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THE ANGLICAN COMMUNION AND HOMOSEXUALITY

The 1998 Lambeth Conference

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Lambeth Conference, 1998-JUL & AUG:

Lambeth Conferences 1 are held every 10 years and are an opportunity for all the various national churches of the Anglican tradition to gather and resolve conflicts over faith and social policy. In 1988, the most divisive topic was women's ordination. Only a few national churches had ordained women to the priesthood by that time; none had taken the next logical step and consecrated female bishops. By 1998, most "provinces" of the Anglican Communion now ordain women and seven permit women to become bishops. Allowing women to be ordained was considered a very schismatic issue at the time. The Eames Commission was formed to make certain that conflict over the issue did not escalate to the point where one or more provinces broke away from the Anglican Communion. None ever did. The monitoring group which has succeeded that Commission has found that female ordination has largely become a non-issue. Some opposition remains among a minority of provinces. As of 1998-JUL, 11 female bishops in the Communion.

The most divisive and potentially schismatic issue for the 1998 Lambeth Conference was homosexuality. Several bishops referred to committed, long-lasting homosexual partnerships as bestiality. 2 A bishop attempted to drive the 'demon' of homosexuality from an ordained gay Anglican, but only succeeded in physically assaulted him. A reporter at the conference suggested that Bishop John S. Spong ought to be blown up by a landmine. (Bishop Spong is a well known American bishop and author who has challenged the church about many topics, ranging from the virgin birth to homosexuality.) 3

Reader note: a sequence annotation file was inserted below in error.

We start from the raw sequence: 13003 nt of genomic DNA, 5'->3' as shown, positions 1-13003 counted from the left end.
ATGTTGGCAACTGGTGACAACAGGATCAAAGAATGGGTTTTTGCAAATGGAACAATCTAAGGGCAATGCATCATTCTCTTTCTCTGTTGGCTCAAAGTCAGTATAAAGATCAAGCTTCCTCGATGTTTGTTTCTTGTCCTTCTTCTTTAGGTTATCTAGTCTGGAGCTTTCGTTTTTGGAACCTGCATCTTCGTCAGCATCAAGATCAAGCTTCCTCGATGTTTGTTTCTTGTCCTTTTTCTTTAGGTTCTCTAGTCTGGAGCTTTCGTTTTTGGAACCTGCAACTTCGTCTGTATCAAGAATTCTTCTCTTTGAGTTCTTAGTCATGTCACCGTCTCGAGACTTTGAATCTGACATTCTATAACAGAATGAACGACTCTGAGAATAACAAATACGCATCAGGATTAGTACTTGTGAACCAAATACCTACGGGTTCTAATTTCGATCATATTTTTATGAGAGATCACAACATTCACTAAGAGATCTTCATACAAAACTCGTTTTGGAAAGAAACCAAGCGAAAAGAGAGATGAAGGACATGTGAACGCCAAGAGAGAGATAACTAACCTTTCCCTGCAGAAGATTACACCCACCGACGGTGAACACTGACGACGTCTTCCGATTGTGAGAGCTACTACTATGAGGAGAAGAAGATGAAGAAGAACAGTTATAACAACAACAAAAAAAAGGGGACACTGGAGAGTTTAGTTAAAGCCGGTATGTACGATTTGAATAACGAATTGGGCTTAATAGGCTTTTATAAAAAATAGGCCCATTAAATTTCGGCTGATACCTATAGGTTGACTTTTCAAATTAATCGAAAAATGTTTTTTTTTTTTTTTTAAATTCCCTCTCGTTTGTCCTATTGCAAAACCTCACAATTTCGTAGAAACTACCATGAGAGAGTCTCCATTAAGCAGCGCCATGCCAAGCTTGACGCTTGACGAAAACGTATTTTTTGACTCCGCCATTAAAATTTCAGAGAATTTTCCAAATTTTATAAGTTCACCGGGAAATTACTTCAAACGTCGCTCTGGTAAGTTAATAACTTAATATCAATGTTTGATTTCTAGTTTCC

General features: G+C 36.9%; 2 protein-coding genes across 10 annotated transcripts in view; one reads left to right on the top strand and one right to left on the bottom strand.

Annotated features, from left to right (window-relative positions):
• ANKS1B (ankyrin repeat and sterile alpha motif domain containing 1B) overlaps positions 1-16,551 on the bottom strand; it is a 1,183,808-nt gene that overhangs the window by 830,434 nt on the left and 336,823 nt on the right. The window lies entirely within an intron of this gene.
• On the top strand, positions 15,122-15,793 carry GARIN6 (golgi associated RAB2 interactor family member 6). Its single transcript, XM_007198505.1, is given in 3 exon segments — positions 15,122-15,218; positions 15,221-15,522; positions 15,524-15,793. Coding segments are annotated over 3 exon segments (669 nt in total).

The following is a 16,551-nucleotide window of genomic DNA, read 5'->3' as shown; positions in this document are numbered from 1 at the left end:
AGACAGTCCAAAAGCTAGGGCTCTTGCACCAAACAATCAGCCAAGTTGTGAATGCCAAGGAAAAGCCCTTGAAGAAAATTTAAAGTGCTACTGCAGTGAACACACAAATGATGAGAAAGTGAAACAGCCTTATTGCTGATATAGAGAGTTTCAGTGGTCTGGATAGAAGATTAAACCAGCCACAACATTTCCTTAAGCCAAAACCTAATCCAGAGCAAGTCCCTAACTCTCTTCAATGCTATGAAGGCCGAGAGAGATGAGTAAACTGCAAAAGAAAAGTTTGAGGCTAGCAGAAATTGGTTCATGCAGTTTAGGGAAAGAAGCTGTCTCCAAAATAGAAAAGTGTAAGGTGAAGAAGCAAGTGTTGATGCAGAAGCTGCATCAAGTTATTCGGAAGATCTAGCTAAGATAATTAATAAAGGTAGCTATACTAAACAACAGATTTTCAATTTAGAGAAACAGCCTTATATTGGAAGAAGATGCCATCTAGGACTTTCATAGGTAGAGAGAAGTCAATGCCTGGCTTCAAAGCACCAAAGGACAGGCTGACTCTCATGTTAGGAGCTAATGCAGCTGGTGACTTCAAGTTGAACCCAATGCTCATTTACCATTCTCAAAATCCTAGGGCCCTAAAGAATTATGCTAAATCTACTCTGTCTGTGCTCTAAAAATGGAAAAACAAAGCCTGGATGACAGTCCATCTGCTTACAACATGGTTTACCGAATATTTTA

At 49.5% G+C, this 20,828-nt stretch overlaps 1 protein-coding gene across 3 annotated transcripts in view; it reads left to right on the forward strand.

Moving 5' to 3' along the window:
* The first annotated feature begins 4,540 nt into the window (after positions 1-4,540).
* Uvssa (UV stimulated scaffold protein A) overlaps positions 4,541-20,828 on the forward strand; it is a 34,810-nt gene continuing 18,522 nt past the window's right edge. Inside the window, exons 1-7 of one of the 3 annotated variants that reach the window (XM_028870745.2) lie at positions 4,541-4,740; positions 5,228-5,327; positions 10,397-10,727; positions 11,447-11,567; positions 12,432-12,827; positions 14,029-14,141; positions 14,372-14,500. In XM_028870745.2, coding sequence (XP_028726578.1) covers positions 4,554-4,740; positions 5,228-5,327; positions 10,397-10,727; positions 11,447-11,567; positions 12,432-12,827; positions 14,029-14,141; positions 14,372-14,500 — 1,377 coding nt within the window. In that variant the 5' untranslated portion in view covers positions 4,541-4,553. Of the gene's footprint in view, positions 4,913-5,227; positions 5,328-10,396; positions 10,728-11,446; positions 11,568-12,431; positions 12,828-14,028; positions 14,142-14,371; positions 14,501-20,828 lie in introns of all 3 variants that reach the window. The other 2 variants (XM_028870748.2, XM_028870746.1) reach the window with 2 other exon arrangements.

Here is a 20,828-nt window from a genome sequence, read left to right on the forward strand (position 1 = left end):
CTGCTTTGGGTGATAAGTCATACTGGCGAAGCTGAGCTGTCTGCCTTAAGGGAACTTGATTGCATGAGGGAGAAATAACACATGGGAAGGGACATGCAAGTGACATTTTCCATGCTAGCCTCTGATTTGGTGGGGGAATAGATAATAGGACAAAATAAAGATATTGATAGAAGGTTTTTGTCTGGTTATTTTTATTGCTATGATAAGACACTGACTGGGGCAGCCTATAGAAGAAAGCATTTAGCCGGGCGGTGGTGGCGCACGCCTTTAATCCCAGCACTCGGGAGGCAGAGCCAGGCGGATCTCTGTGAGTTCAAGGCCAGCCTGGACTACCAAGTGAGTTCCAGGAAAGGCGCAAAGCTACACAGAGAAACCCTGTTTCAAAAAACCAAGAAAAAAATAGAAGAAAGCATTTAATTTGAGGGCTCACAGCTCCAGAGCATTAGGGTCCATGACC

Activities related to homosexuality at this conference include:

bulletHatred and Hostility in the Sexuality Subgroup: Bishop Duncan Buchanan of Johannesburg, South Africa was chairman of the sexuality subgroup. He said that he was "shocked and traumatized" by the degree of anger over the topic of homosexuality which was exhibited by the bishops at their initial meeting. "I expected [anger]. What I didn't expect was the strength of it...People have come from all over the world with vastly different agendas...and while, for some, issues around homosexuality are crucial and urgent, for others it doesn't even exist...many people have come with some very heavy agendas from their own constituencies. Some have been mandated to react and say certain things in certain contexts." Some bishops argued that the topic should not even be on the agenda. Members of the subsection agreed to delay a presentation by an English group of lesbian and gay Anglicans called "Changing Attitudes". This group promotes non-confrontational dialog on matters involving gays and lesbians. The chairman later cancelled the presentation. A group which talked about being "delivered" from homosexuality was heard instead - even though many of the presenters were not Anglicans.  In a later press conference, a reporter from the conservative publication "Christian Challenge" asked whether groups of "pedophiles, adulterers and any other..." would be allowed to give presentations; his question was cut off by Bishop Buchanan.